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Information for Parents: Money Matters

What about the cost?
Each of our programs includes information on total estimated costs. Some of these are fixed costs – like tuition or the program fee for faculty-led programs – but others are estimates based on information from alumni, partner campuses and staff research; actual costs may vary from the estimates because of factors such as fluctuations in currency exchange rates and airfares. Still, the cost information is designed to provide students with a starting point for planning.

Exchange programs (semester or year-long programs at our partner schools) do not have a program fee. Students pay regular UWG tuition and fees, and don’t pay tuition at the host campus. Students pay for other costs – like airfare and housing – on their own, and can use financial aid in the same way they would on campus. The one exception is work-study, since overseas institutions will not be able to provide U.S. Federal Work-Study positions.

Unlike exchange programs, faculty-led and consortium programs all have a specific program fee that covers much of what students need to live and study at the destination. Each program page lists what’s included in the fee; airfare, housing and insurance are always part of the package, while other items, such as meals, transportation on-site and excursions vary based on the program’s itinerary. As with exchange programs, students may apply financial aid to program fees and tuition. Because these are educational programs, students also have access to resources (like low-interest loans and scholarships) to help cover the cost that they wouldn’t have access to later. Keep in mind that programs like these can negotiate group prices, so costs are usually lower than what students would pay to spend a comparable length of time abroad on their own.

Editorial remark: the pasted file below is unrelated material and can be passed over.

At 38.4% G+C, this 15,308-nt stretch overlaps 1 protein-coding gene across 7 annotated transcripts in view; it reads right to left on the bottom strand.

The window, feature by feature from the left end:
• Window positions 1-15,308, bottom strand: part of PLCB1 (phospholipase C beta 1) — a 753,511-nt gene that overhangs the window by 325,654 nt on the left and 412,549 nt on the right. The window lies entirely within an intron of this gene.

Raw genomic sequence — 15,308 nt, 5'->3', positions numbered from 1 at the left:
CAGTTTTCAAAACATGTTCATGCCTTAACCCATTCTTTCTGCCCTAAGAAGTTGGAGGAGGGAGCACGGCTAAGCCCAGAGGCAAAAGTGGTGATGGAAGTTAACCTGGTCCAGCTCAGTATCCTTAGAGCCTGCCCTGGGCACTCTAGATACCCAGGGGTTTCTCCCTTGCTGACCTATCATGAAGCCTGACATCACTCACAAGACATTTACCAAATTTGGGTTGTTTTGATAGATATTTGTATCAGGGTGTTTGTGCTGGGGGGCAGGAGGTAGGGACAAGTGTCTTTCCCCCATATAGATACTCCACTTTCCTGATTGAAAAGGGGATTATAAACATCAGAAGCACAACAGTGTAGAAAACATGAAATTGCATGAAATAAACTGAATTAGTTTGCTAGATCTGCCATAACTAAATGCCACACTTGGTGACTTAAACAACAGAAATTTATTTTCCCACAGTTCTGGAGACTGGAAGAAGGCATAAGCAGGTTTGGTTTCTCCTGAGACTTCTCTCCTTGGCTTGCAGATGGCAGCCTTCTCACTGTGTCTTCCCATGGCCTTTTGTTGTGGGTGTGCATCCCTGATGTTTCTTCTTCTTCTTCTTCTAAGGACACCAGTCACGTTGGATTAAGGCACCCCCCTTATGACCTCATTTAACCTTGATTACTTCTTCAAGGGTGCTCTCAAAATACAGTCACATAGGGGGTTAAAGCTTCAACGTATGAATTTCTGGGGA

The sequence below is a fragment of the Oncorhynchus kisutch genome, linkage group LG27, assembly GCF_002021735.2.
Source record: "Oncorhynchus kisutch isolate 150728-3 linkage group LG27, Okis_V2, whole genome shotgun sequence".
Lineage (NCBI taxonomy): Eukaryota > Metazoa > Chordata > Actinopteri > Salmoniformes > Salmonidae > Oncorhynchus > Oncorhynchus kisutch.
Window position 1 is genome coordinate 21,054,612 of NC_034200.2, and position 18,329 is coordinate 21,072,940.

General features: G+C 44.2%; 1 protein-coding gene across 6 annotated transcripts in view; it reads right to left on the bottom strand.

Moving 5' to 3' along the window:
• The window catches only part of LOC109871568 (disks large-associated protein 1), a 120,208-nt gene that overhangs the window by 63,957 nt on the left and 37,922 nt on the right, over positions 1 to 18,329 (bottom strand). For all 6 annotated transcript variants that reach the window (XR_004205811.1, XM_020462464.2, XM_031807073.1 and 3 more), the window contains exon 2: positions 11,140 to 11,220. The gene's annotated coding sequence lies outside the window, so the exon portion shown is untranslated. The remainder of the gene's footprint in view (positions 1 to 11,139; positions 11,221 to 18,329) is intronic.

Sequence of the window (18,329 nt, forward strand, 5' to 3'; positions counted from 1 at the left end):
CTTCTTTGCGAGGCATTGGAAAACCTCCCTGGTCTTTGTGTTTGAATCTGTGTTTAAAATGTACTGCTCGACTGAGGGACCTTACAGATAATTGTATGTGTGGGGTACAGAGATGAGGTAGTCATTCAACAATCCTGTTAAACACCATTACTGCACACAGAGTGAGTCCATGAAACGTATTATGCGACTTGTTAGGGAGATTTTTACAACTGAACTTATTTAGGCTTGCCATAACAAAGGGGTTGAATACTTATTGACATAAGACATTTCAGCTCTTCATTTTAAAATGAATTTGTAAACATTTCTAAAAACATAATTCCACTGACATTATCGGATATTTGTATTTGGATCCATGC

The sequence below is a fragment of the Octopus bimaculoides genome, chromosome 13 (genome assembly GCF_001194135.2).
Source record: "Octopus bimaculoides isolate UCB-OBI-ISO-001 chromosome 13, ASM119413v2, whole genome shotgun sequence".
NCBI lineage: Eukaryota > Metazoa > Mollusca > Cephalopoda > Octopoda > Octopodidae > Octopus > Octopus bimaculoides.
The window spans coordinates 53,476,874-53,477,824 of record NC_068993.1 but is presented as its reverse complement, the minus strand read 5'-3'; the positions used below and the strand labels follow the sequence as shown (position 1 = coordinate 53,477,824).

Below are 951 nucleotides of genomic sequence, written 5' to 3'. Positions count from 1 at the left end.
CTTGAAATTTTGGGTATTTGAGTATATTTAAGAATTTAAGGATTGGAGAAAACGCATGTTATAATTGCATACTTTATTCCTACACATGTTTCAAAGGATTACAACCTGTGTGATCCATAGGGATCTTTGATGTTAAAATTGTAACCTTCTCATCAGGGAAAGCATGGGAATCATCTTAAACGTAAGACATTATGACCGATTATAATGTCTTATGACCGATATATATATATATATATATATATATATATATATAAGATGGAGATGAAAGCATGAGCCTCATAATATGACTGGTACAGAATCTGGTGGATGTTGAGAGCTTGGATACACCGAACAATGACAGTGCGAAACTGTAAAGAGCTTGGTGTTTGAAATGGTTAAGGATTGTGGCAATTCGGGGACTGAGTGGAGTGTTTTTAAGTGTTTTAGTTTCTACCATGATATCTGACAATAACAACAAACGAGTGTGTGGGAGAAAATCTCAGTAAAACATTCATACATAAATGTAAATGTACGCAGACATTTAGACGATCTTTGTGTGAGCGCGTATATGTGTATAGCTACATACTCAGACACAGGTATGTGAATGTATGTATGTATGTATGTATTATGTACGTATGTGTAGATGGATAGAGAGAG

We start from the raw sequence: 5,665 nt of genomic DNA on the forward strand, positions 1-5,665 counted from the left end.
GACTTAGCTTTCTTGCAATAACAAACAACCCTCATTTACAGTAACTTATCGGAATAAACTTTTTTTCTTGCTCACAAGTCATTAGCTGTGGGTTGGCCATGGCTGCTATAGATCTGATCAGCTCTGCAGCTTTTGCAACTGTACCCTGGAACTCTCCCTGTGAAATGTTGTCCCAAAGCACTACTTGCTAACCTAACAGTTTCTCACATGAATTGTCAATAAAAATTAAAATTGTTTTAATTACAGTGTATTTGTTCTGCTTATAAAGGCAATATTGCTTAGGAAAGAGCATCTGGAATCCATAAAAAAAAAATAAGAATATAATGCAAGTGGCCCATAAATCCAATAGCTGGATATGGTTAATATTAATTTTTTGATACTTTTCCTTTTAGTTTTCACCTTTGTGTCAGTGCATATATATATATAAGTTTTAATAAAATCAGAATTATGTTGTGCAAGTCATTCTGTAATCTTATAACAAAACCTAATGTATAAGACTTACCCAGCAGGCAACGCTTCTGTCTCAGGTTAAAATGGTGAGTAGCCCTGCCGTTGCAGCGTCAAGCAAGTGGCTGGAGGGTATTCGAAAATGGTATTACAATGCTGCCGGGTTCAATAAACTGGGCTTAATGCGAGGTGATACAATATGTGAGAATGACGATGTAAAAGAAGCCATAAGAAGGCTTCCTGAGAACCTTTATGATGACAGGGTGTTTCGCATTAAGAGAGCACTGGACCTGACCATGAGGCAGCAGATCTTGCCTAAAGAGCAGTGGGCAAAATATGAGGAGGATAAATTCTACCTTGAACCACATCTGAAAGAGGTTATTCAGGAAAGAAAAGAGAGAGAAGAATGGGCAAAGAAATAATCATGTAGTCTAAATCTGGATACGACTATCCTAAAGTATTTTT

This website contains additional information for students on ways to finance a study abroad program (click here). The university offers scholarships to assist students in studying abroad, and our office provides workshops on external funding opportunities, as well.

Once a student is abroad, how can they get foreign currency?
Technology has made obtaining foreign currency and making purchases much easier these days. Visa and MasterCard are generally accepted in urban areas around the world; American Express and Discover are also often accepted, although not as universally as Visa and Mastercard. ATMs are plentiful and accept most bank cards. To be sure, it’s best that ATM cards bear a major credit card logo or are part of either the Honor or Cirrus networks. Be aware that both the foreign ATMs and your local bank will charge a transaction fee, but these are generally much less than the fees that would be incurred by exchanging dollars for local currency at a bank. Students may purchase a small amount of foreign currency prior to departure at major banks in Atlanta (check ahead of time whether a particular branch offers foreign currency services) or at the Atlanta airport: be aware, however, that purchasing currency at a currency exchange desk at an airport carries a higher fee than getting money from an ATM, so it is usually preferable to obtain local currency from an ATM at a student's destination rather than buying it from an exchange desk. Traveller's checks are not recommended since they've become harder to use overseas. Students will receive further information about banking and getting money overseas at the orientation for their program.